"From the streets of Chicago to the state legislature in Springfield, Ill., to the halls of the U.S. Senate, Barack Obama has been a voice for dignity and justice for working people. He has a strong program for a safe and secure America, which will protect our citizens and help our country prosper in a new century.That sounded all very well and good. Now, however, the Obama administration is forcing the UAW to go on a diet as it refuses to throw billions more at those wealth-destroying enterprises par excellence GM and Chrysler. And, get this--the administration is asking investment bankers to assess how much improvement organized labor is making in reducing wages:
"On every issue that counts, we can count on Barack Obama to stand with our members, our families and our communities. He has pledged to rebuild America's manufacturing base and to assist the auto industry as we re-tool toward a cleaner, more modern transportation system. Sen. Obama supports free choice in the workplace; he will fight to deliver quality, affordable health care to every American; and he understands the need to change our trade policies so that U.S. workers and U.S. companies can compete fairly in the global economy.
"As president Barack Obama will unite our country – and the active and retired members of the United Auto Workers will be proud to work with him to change our country for the better."
The Obama administration refused on Sunday night to give fresh bail-out money to General Motors and Chrysler, telling the carmakers to come up with new plans or risk insolvency. GM has received $13.4bn in government aid and had asked for an additional $16.6bn. Chrysler has received $4bn and had asked for another $5bn. But both companies failed to meet targets on cutting their debt and reducing the cost of benefits paid to workers.This is quite brilliant if the objective is fomenting class warfare. To improve matters, I suggest they hire John Thain and Charles Prince to oversee this task force. If Obama is organized labor's "champion," then I'm Jimmy Hoffa.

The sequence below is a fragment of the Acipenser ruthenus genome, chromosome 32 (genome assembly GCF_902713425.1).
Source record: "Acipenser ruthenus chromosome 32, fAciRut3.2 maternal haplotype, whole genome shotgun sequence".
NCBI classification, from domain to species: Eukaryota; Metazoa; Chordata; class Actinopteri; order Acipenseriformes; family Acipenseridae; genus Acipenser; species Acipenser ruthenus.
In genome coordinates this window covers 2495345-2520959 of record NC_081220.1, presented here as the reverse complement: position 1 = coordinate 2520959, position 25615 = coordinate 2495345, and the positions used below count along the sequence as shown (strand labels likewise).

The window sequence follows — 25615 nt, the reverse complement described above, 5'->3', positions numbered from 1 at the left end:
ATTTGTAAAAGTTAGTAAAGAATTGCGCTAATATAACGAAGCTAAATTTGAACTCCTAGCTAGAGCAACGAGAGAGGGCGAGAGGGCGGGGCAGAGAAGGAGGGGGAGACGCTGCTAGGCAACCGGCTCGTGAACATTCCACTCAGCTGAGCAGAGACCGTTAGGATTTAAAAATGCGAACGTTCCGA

The crisis talks between the companies and the administration’s auto task force cost the job of Rick Wagoner, chief executive of General Motors, who was asked to step down by the White House after 30 years with the carmaker.
Officials said on Sunday night that Chrysler would be given 30 days and GM 60 days to reach agreement with debtholders and unions, with new tougher targets for cost cutting, or they would lose their last chance for a government bailout, almost certainly sending them into bankruptcy. “That’s going to mean a set of sacrifices from all parties involved: management, labour, shareholders, creditors, suppliers, dealers,” President Barack Obama said Sunday on CBS, before the details had been laid out.
“Everybody is going to have to come to the table and say it’s important for us to take serious restructuring steps now in order to preserve a brighter future down the road... They’re not there yet,” Mr Obama said. The task force, whose members include former investment bankers Steve Rattner and Ron Bloom, decided that the companies had failed to prove their viability and would not, therefore, receive the combined $21.6bn of taxpayer money they had asked for [my emphasis].